by Kellin McGowan (June 2021)
Over 500,000 Eritreans have taken refuge outside of their home country, fleeing from a political and humanitarian crisis.
Isaias Afwerki: Eritrea’s first and only president, Isaias has been described as a dictator. During his tenure, Afwerki has been accused of jailing his political opponents; overseen a dramatic increase in the Eritrean military’s numbers as a result of his unpopular conscription policy; and canceled elections, cementing his power.
Eritrean Troops: Over 200,000 Eritreans are in the military. Military service in this country is both compulsory and indefinite and starts when an Eritrean reaches the eleventh grade.
Citizens: Some Eritreans flee the country because of the military requirement. Doing so puts not only this group of Eritrans at risk of governmental retaliation but also their families. Consequently, many women and children have also had to flee the region. Eritrean citizens are the victims of extrajudicial killings, sexual crimes, and unjust imprisonment.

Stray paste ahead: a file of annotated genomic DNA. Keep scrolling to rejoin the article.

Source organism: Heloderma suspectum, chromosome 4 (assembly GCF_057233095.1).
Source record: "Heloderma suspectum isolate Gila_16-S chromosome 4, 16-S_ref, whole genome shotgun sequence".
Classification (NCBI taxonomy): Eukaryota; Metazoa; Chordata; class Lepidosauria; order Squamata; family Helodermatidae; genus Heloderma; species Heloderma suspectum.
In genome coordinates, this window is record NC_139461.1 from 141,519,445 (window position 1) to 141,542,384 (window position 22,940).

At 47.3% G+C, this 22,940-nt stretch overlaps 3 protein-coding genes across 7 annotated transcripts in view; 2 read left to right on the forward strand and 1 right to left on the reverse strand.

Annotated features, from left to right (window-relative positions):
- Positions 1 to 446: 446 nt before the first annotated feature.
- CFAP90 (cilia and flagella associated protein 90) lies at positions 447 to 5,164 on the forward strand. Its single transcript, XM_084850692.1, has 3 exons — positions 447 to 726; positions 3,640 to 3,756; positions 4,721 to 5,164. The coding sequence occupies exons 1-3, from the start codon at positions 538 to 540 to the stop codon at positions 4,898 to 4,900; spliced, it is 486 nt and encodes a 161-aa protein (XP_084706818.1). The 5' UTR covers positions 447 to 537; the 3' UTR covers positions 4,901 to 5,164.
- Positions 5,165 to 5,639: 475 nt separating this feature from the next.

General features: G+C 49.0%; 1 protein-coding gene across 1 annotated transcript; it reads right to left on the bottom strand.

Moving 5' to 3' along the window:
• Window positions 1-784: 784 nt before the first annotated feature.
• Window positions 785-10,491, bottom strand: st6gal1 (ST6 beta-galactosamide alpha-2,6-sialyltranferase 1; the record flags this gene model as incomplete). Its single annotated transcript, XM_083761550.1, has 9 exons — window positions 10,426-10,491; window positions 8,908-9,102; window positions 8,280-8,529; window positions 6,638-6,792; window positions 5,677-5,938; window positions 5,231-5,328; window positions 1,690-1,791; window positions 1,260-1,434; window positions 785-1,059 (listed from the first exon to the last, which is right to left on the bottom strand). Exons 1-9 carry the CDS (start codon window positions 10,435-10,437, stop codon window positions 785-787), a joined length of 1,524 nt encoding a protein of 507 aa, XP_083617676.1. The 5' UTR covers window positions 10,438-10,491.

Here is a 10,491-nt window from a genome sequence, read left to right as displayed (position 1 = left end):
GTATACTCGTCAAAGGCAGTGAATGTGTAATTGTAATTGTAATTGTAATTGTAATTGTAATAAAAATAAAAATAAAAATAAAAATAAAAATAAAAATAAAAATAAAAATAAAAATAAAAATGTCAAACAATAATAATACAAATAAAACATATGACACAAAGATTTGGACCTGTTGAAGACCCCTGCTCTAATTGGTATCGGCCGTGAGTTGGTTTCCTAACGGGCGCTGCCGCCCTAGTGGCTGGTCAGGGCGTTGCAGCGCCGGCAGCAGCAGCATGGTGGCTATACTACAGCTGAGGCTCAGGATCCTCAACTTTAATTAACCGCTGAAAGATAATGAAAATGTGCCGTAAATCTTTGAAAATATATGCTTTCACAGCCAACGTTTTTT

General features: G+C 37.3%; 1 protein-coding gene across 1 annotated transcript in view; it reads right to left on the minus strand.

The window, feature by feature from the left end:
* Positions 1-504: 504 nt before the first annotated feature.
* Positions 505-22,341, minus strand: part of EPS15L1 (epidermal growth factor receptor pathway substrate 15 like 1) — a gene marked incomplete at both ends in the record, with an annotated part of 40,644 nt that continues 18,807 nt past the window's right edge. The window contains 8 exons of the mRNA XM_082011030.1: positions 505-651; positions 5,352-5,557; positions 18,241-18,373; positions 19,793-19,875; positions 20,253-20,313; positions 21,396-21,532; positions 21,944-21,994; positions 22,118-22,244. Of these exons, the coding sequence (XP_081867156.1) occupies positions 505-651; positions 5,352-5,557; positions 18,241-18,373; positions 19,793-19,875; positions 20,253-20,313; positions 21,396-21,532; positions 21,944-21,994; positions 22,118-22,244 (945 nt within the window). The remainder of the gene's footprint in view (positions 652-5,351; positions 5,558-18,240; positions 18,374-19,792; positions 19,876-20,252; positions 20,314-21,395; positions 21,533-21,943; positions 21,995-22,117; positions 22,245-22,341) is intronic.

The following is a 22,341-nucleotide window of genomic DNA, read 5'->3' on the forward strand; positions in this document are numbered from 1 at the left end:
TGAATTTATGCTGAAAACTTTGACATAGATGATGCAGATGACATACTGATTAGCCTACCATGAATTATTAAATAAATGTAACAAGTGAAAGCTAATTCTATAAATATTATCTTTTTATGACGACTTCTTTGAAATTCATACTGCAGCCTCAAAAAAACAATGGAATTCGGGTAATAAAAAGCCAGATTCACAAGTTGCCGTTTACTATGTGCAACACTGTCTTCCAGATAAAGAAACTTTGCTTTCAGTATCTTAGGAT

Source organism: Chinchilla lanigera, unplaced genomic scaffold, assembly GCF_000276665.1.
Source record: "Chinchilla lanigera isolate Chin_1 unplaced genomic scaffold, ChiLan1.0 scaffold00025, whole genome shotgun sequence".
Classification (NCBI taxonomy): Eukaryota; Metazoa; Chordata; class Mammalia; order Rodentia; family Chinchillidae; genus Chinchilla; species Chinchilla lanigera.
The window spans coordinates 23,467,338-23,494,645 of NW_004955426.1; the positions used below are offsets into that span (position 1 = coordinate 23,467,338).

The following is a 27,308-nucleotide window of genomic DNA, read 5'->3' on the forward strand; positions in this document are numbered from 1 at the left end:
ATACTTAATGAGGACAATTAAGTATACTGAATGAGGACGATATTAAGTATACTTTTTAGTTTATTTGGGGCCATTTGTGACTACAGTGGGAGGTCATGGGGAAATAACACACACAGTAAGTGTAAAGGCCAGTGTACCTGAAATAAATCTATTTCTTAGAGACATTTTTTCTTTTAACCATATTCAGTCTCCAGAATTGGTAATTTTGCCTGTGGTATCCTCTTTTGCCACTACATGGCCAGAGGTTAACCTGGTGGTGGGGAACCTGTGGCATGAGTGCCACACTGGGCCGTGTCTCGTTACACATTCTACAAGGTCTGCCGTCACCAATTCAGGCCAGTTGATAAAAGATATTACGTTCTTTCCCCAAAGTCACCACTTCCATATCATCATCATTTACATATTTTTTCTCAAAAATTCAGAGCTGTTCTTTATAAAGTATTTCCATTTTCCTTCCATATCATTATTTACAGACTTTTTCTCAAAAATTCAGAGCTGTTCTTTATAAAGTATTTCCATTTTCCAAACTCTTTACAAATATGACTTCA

United Nations (U.N.): In 2014, the UN’s Human Right Council deemed the Eritrean government’s rule as “rule by fear.” Further, the Council found that perceived opponents are not only the victims of unjustified, random arrests but also disappearances and executions.
Eritrea is in the midst of a humanitarian crisis as a result of human rights abuses committed by those affiliated with the government.
After Eritreans overwhelmingly voted for independence in 1993, Isais Afwerki, whom then-President Clinton considered a “Renaissance leader,” rose to power. A turning point in his rule occurred when notable leaders of his opposition were jailed.
Why is it so hard for Eritrean refugees to find refuge?
The main difficulty in finding refuge lies in the oppressive Eritrean government. Those who flee and are caught are subject to arrest and execution. Further, those who flee put their families, who are held responsible because of their perceived association with the refugee, at risk of the same outcomes.